This June, board members and volunteers visited our sister city. This delegation took place during a difficult time - as Nicaraguans recognize that wealthy countries can’t provide the same levels of support due to the global economic crisis. The US nor the EU will fulfill their levels of aid to Nicaragua in 2009, and the Millennium Challenge Account created by G.W. Bush cancelled its remaining $60M amid allegations of fraud in local elections last fall. Money sent back to families by Nicaraguans who have emigrated north has also fallen dramatically. We were impressed that upon arriving at the airport in Managua, all passengers were screened for swine flu with a thermal camera before being allowed in the country. Nicaragua also launched a major public health campaign to prevent the H1N1 virus from affecting its population, dispatching thousands of health brigadistas to educate people and detect any new cases. This theme of good organizing in the face of financial scarcity was repeated throughout our trip. With the help of community organizers, we saw these realities in Ciudadela San Martín when delivering much-needed school supplies. Next we visited the community water well to see their plan for new pipes to bring potable water for 120 additional families. We also looked at a location for a feeding center, as lay-offs at the free trade zones continue to idle employees as jobs leave for China.
Mayor Cesar Vazquez and Vice mayor Ligia U. Santana informed us that Tipitapa continues to grow. Ligia took us to a new settlement Cristo Rey, where cardboard, plastic and aluminum sheets serve as new homes for the latest residents. We were glad to hear that all property titles in this community were only being given to women, but the good news ended here as Ligia informed us that with the swell of thousands of residents in less than a year, and no electricity, water, or social services, the risk of disease and crime is high. I asked if she thought that only a woman could pull this community together. She asserted, “women do this kind of hard work everyday around the world, and get nothing for it. Here we are giving them property for the hard work that is involved in keeping families together, especially in these impossible circumstances.”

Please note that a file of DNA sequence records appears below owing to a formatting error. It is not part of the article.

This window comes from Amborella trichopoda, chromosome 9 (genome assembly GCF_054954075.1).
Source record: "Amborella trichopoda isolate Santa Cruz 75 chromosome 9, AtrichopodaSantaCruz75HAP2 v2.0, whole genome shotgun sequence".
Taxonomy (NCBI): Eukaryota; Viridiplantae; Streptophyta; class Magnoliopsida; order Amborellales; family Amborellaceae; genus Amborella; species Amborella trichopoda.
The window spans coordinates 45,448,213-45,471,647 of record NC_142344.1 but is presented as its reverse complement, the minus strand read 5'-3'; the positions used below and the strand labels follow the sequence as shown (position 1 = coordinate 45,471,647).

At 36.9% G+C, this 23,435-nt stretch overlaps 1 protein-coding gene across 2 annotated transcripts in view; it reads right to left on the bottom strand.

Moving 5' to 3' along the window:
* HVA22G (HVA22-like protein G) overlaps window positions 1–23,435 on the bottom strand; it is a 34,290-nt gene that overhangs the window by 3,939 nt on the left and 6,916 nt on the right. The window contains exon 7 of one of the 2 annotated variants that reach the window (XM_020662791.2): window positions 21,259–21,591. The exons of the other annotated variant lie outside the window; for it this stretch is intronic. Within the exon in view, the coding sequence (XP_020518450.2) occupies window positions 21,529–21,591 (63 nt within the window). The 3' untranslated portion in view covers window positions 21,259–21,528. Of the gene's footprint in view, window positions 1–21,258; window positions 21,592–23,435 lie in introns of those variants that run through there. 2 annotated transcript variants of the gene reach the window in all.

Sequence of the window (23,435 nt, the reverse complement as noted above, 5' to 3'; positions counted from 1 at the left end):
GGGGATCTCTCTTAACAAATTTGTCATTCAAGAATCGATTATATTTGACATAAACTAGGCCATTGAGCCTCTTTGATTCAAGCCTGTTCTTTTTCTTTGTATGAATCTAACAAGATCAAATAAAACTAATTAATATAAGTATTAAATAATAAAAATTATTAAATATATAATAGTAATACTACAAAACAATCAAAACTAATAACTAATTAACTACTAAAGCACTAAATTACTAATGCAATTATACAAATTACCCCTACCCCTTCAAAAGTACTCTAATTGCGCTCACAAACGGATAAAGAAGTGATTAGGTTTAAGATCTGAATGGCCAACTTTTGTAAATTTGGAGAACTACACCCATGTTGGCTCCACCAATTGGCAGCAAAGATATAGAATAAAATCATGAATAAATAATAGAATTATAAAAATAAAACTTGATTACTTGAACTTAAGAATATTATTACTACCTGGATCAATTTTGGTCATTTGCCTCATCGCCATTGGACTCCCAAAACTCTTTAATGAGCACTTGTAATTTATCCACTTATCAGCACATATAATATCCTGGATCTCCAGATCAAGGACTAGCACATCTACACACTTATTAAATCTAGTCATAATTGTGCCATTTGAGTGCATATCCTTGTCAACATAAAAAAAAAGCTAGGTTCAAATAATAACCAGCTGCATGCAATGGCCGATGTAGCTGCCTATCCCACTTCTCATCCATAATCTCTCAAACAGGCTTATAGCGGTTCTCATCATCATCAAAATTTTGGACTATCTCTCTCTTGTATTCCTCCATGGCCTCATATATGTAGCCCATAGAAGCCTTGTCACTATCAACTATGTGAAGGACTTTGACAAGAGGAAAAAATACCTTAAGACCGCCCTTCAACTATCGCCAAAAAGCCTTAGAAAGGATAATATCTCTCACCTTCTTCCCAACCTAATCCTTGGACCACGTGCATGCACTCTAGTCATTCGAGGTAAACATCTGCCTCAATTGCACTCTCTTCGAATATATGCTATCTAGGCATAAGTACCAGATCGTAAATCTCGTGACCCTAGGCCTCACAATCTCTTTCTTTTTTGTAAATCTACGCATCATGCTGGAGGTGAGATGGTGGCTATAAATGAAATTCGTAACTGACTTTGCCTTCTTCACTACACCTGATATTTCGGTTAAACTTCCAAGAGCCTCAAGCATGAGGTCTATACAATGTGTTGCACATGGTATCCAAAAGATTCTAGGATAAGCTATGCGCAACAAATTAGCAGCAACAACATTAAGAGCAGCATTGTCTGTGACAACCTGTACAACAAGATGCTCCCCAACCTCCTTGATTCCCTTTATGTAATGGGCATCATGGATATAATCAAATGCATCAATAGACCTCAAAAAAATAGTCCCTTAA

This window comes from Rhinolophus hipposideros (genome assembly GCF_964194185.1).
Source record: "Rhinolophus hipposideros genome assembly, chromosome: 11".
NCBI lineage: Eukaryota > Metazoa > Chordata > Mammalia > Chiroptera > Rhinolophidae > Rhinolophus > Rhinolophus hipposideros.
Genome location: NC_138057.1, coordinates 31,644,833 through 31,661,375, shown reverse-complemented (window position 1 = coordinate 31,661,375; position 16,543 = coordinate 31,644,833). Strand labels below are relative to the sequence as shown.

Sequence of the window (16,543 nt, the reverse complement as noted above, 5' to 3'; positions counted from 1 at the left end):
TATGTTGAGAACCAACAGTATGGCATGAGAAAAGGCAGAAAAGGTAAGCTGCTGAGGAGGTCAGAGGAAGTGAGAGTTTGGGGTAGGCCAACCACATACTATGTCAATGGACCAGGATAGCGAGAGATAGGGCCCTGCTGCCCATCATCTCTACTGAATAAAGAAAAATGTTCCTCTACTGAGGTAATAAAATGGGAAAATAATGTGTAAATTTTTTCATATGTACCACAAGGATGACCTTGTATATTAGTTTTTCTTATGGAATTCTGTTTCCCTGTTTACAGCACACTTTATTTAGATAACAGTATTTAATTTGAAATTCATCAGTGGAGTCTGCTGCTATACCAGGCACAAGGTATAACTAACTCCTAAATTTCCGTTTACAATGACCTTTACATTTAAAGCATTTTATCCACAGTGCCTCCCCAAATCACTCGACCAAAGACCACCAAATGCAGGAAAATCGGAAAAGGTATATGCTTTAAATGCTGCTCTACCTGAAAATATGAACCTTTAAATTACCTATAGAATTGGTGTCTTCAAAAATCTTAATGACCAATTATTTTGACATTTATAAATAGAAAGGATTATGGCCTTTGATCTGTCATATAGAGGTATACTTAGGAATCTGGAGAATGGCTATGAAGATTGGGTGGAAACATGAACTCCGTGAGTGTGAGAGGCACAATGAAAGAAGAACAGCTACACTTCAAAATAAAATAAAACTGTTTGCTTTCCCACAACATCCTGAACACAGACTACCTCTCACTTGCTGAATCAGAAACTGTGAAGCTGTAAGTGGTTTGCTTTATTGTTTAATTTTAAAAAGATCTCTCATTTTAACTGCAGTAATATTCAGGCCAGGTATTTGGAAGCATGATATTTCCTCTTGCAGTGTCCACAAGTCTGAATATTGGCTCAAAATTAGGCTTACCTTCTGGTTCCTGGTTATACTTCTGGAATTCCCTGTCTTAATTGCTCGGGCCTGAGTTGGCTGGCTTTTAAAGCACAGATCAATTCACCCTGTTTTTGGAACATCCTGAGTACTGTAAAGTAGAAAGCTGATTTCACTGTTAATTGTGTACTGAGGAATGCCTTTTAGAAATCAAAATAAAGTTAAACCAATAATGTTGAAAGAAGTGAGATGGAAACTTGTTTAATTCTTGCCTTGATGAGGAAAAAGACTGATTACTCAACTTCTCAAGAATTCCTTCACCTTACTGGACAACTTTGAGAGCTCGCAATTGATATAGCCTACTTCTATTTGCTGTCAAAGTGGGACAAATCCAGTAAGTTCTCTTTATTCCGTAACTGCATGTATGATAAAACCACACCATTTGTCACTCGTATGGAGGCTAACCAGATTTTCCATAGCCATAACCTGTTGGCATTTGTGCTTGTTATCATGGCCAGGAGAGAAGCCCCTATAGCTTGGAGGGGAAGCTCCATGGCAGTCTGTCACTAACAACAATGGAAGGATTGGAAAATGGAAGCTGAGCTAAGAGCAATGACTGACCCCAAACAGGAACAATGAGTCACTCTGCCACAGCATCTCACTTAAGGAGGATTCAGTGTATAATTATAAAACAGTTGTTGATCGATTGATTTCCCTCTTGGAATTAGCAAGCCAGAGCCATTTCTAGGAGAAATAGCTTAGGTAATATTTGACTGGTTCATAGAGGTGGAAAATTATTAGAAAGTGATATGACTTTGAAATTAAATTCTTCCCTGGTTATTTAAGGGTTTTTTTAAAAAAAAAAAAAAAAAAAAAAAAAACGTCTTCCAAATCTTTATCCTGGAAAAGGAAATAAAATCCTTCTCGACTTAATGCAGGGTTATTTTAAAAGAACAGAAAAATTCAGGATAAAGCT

The women of Nicaragua have become the beacon for change, and we were glad to hear this from the halls of the mayor's office to the communities women serve. The fight for most women is twice as tough – not only do they need to earn a living but they must also provide family care, and run a household. They are survivors of war, economic and sexual exploitation – yet they refuse to give in to despair. Instead, they teach us how to organize, to build health clinics, nutrition programs, schools and literacy campaigns. Women such as Rosa, a community organizer who helps over 200 children, and Lucia, a mother of 6, who built her own home and installed pipes to bring water to her family illustrate the power of women.
We left Nicaragua filled with hope but sobered by the increasing poverty we saw. We returned home ever committed to the struggle for health, nutrition, equality, and an end to economic injustice. Please join us in supporting these women and their strength in making this world a better place.